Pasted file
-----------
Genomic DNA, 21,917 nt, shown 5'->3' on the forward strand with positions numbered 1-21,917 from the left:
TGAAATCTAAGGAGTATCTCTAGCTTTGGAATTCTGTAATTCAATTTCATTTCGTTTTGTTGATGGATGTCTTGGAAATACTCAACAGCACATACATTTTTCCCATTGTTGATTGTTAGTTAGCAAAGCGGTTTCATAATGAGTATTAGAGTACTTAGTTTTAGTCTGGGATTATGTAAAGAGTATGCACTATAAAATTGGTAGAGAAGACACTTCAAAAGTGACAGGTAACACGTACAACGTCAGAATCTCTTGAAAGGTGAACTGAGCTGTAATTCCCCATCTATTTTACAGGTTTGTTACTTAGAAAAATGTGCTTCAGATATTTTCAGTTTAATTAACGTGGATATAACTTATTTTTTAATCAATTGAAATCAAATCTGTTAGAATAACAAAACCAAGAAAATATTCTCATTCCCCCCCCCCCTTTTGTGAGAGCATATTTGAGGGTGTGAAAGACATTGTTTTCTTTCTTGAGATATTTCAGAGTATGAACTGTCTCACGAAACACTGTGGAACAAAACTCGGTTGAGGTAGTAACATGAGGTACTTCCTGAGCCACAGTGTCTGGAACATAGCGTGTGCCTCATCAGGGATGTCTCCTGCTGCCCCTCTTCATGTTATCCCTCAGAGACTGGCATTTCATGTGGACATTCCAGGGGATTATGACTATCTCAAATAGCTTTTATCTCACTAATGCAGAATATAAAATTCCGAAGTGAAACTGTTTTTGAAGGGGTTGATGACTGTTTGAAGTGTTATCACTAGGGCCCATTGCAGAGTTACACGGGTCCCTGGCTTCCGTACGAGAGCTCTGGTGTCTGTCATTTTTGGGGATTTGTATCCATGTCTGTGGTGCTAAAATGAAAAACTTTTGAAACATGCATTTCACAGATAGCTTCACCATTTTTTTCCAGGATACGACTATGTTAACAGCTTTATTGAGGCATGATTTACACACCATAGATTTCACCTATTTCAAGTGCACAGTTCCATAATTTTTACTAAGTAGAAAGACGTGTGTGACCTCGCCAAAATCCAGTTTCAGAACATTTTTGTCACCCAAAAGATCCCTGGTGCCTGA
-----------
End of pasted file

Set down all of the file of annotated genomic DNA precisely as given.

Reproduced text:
Genomic DNA, 21,917 nt, shown 5'->3' on the forward strand with positions numbered 1-21,917 from the left:
TGAAATCTAAGGAGTATCTCTAGCTTTGGAATTCTGTAATTCAATTTCATTTCGTTTTGTTGATGGATGTCTTGGAAATACTCAACAGCACATACATTTTTCCCATTGTTGATTGTTAGTTAGCAAAGCGGTTTCATAATGAGTATTAGAGTACTTAGTTTTAGTCTGGGATTATGTAAAGAGTATGCACTATAAAATTGGTAGAGAAGACACTTCAAAAGTGACAGGTAACACGTACAACGTCAGAATCTCTTGAAAGGTGAACTGAGCTGTAATTCCCCATCTATTTTACAGGTTTGTTACTTAGAAAAATGTGCTTCAGATATTTTCAGTTTAATTAACGTGGATATAACTTATTTTTTAATCAATTGAAATCAAATCTGTTAGAATAACAAAACCAAGAAAATATTCTCATTCCCCCCCCCCCTTTTGTGAGAGCATATTTGAGGGTGTGAAAGACATTGTTTTCTTTCTTGAGATATTTCAGAGTATGAACTGTCTCACGAAACACTGTGGAACAAAACTCGGTTGAGGTAGTAACATGAGGTACTTCCTGAGCCACAGTGTCTGGAACATAGCGTGTGCCTCATCAGGGATGTCTCCTGCTGCCCCTCTTCATGTTATCCCTCAGAGACTGGCATTTCATGTGGACATTCCAGGGGATTATGACTATCTCAAATAGCTTTTATCTCACTAATGCAGAATATAAAATTCCGAAGTGAAACTGTTTTTGAAGGGGTTGATGACTGTTTGAAGTGTTATCACTAGGGCCCATTGCAGAGTTACACGGGTCCCTGGCTTCCGTACGAGAGCTCTGGTGTCTGTCATTTTTGGGGATTTGTATCCATGTCTGTGGTGCTAAAATGAAAAACTTTTGAAACATGCATTTCACAGATAGCTTCACCATTTTTTTCCAGGATACGACTATGTTAACAGCTTTATTGAGGCATGATTTACACACCATAGATTTCACCTATTTCAAGTGCACAGTTCCATAATTTTTACTAAGTAGAAAGACGTGTGTGACCTCGCCAAAATCCAGTTTCAGAACATTTTTGTCACCCAAAAGATCCCTGGTGCCTGA